Iran on Sunday rejected an EU warning that the Iranian nuclear case will be referred to the UN Security Council, if Tehran did not stop resumed sensitive nuclear activities in two weeks.
"We will never retreat on the uranium conversion in Isfahan, which has been an issue of the past," Foreign Ministry spokesman Hamid-Reza Asefi told reporters.
The EU, the longtime broker of the Iranian nuclear issue, on Saturday strongly urged Iran to re-suspend the conversion activities in the central city Isfahan, which Tehran has resumed since Aug. 8 due to its dissatisfaction with the EU's objection to its nuclear fuel cycle ambition.
The EU has reset the deadline of Sept. 19, the date when the International Atomic Energy Agency (IAEA) will hold a Board of Governors' meeting.
Iran had defied a previous EU call to halt the conversion activities before IAEA Director General Mohamed ElBaradei submitted a comprehensive report on Tehran's nuclear program to the agency's Board of Governors on Sept. 3.
The report, revealed on Friday, criticized Iran for failing to keep suspension on enrichment-related activities, defined Tehran's cooperation with the agency as "overdue" and voiced regret about Iran's disallowance of an IAEA request to inspect some of its military sites suspected of dealing with sensitive nuclear program.
The report also said that Iran had produced nearly 7,000 kg of uranium hexafluoride (UF6), a product of the conversion which can be fed into centrifuges to yield enriched uranium. Enriched uranium can be used for generating electricity as well as building nuclear bombs.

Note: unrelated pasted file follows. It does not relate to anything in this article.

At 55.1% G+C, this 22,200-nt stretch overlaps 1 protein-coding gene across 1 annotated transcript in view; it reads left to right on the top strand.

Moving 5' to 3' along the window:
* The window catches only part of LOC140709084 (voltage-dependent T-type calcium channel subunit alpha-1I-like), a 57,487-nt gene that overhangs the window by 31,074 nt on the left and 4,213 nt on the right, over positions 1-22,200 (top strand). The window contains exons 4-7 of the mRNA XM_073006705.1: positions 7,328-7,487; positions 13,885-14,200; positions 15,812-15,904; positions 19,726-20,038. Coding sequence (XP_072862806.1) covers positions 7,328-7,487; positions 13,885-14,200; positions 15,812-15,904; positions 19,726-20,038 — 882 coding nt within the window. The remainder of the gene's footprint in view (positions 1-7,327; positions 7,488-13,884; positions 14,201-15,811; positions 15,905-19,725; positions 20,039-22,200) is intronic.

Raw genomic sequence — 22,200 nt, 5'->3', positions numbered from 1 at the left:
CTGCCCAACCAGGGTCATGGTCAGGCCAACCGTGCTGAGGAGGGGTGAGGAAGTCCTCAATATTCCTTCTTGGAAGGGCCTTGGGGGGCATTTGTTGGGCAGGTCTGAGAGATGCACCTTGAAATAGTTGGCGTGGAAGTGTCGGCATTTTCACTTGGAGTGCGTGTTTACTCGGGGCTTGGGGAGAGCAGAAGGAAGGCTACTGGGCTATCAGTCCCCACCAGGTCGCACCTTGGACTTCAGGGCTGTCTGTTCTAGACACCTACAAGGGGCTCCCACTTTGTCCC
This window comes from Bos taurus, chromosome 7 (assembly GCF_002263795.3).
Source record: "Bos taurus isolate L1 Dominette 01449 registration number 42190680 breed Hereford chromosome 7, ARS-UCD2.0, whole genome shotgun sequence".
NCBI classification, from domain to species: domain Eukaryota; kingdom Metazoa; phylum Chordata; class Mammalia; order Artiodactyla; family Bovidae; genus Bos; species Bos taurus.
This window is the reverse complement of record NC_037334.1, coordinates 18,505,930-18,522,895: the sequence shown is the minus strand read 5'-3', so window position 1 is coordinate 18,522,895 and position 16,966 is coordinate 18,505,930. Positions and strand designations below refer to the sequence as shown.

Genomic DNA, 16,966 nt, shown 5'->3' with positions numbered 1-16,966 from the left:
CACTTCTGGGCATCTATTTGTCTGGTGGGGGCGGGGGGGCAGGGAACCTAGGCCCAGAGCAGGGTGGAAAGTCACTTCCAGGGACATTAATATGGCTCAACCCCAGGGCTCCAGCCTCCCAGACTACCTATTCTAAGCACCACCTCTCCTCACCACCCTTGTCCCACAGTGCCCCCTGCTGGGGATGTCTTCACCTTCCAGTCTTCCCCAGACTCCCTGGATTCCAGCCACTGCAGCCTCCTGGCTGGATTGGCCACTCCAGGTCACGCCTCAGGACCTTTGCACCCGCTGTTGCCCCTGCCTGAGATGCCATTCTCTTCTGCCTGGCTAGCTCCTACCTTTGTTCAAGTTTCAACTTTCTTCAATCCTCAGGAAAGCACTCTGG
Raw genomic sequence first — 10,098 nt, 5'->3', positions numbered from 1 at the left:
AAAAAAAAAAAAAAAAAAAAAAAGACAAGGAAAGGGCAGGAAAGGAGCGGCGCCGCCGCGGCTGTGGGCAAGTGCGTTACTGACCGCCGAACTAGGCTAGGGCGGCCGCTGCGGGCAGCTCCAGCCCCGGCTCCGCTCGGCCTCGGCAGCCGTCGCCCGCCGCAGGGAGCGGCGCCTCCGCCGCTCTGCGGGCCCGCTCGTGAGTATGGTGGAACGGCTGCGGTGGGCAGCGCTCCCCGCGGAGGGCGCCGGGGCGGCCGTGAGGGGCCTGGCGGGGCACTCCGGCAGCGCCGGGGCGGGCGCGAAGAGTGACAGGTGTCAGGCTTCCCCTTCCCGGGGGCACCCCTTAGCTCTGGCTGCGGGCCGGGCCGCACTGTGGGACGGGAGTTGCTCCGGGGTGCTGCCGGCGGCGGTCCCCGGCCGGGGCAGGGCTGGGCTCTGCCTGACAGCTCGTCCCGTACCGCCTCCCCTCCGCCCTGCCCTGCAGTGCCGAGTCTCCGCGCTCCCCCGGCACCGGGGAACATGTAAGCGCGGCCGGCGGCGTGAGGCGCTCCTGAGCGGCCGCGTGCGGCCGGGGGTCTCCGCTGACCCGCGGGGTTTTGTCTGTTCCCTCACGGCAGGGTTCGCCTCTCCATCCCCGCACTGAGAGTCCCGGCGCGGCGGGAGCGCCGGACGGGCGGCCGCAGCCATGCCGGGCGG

On the other hand, the report supported Tehran's allegation on the source of weapons-grade uranium contamination found by the agency in central Iran in 2003 that the uranium trace had been left by equipments imported from Pakistan.
As to the report, Asefi said it provided no basis for the EU's referral threat and criticized it for including ambiguous words.
"The report lacks coherence and integration. There is not any grounds in it for referring Iran's case to the UN Security Council, and what the EU has picked up to support the referral are just some minor issues," Asefi said.
He said Iran will continue to cooperate with the UN nuclear watchdog and negotiate with the EU as well as other countries, expressing hope that the Iranian nuclear case will be discussed at a coming IAEA gathering "in a technical and legal condition" free from political influences.
Meanwhile, Iran's chief nuclear negotiator Ali Larijani echoed Asefi's remarks by telling state television that the EU will make a mistake if it will seek to refer Iran's case to the Security Council.
"They will make a mistake if they want to press the Iranian nation with the threat of referral. The means of bullying will have no effect on the great will of the Iranians," Larijani said.
However, Larijani voiced determination to solve the current nuclear standoff through dialogue with the international community.
"We will go on with the negotiations (with the EU), and at the same time we also think talks with other countries helpful," he said.
Tehran insists that its uranium enrichment program, a key step toward building nuclear fuel cycle reactor, be the legal right enshrined in the Non-Proliferation Treaty.